Essay on Environmental and Geographic Features

1277 Words Mar 26th, 2014 6 Pages
A) Significant environmental/physical geographic factor that contributed to the development of Egypt. Egypt has become one of the most populated countries in the Middle East. But, how did all of these people get there and why did they choose Egypt to settle? Early Egypt can thank it’s main river source, The Nile, for early human civilization. Without “The Gift of the Nile,” Egypt would not have been a desirable place for people to settle. Being that mostly hot, dry deserts surround Egypt, the Nile River provided a sufficient amount of water for irrigation of crops and transportation. According to Louis L. Orlin in the book, Life and Thought in the Ancient near East, the Nile River “is the main avenue of every habitable community” in …show more content…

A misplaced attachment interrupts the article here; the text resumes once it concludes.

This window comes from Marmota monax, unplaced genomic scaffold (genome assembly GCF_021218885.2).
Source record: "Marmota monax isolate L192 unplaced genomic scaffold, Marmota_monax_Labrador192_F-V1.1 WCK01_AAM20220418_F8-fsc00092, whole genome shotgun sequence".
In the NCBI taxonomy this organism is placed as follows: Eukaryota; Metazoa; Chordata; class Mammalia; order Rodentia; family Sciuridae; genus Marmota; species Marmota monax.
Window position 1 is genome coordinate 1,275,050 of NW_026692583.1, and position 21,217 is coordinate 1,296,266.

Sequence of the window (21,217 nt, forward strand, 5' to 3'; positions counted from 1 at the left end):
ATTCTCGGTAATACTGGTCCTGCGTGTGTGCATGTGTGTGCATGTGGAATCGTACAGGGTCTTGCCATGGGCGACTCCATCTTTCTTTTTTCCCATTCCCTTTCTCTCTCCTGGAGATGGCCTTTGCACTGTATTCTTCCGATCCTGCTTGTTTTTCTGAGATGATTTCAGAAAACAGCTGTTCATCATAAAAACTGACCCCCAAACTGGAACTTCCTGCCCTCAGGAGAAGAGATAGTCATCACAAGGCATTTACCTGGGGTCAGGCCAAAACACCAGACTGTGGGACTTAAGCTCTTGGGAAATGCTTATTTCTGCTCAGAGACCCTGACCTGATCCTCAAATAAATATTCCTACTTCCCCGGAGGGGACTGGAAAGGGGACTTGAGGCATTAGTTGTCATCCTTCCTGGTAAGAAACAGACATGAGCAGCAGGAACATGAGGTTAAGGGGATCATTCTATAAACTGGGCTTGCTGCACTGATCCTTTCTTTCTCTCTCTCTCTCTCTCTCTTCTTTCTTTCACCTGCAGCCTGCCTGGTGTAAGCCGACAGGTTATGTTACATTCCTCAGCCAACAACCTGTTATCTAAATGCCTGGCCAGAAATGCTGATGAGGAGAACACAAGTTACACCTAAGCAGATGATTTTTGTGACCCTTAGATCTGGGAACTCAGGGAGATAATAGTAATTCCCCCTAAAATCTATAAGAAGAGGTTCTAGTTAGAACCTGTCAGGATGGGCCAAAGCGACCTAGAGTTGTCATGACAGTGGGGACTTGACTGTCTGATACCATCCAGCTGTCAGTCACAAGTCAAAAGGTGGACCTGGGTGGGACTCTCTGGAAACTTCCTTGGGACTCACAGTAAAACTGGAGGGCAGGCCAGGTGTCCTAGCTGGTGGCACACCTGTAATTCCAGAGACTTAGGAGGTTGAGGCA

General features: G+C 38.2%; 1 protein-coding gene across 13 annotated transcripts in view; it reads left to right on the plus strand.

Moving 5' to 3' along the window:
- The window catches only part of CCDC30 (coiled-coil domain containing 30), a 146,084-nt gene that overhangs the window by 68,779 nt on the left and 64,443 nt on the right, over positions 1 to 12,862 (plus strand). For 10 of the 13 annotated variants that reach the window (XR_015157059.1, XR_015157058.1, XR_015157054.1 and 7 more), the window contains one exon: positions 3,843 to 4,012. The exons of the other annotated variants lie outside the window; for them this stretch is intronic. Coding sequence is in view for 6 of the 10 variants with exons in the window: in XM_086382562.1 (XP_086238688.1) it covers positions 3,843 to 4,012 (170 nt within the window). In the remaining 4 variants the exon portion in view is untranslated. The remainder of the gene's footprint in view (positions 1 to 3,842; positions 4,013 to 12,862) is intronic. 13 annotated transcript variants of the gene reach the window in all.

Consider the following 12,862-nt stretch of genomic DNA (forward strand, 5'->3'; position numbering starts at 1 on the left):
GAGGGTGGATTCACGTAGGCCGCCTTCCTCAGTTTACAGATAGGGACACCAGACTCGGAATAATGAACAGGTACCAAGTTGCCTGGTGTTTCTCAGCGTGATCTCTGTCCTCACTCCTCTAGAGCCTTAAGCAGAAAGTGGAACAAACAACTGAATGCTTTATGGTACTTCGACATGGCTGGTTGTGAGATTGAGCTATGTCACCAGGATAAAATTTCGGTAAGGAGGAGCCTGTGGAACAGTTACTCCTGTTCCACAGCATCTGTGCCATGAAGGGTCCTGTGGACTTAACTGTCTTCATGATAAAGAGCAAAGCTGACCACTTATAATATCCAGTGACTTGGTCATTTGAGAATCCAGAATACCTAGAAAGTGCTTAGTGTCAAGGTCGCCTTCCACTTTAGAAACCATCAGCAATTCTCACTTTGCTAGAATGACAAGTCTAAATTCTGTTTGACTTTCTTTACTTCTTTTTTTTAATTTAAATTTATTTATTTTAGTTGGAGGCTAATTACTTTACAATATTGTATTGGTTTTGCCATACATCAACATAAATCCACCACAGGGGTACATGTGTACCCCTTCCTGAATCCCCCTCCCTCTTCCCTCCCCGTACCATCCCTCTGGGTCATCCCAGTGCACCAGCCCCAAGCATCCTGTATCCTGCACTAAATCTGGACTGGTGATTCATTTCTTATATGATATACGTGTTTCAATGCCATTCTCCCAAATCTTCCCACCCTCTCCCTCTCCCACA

However, it was not called tea, rather “kia.” It was a beverage that was created “from the leaves by boiling” (A Global History, Saberi, 2010). Back in this time, tea was only drunk for medicinal purposes. By the conclusion of the 5th century, Chinese tea was being sold abroad and traded with Mongolian and Turkish merchants. China’s trade with tea dramatically increased during the Tang Dynasty (618-907). Since China was making more money, they developed a new high-quality tea and it was now being drunk for more than medicinal purposes. People were enjoying tea as a “refreshing and stimulating beverage” (Saberi, 2010). Finally, tea was no longer constrained to only the Chinese. By the 8th century, tea was being traded to various places. Tea was a huge commodity in the trade industry and everyone wanted it. The Chinese poet, Lu Yu, wrote a book called “Ch’a Ching” about the many uses of tea and which tools to use for tea making. This book helped tea to flourish to different countries. During the Ming Dynasty (1368-1644), teapots were created and tea was beginning to be traded with the West. Also, “tea houses” were created for people to relax and enjoy tea drinking. In the 17th century, tea made its way into France, but was only drunk by the royal and rich because of it’s high cost. British traders began to transport tea into Morocco in the 19th century. Here, they made their own take on the

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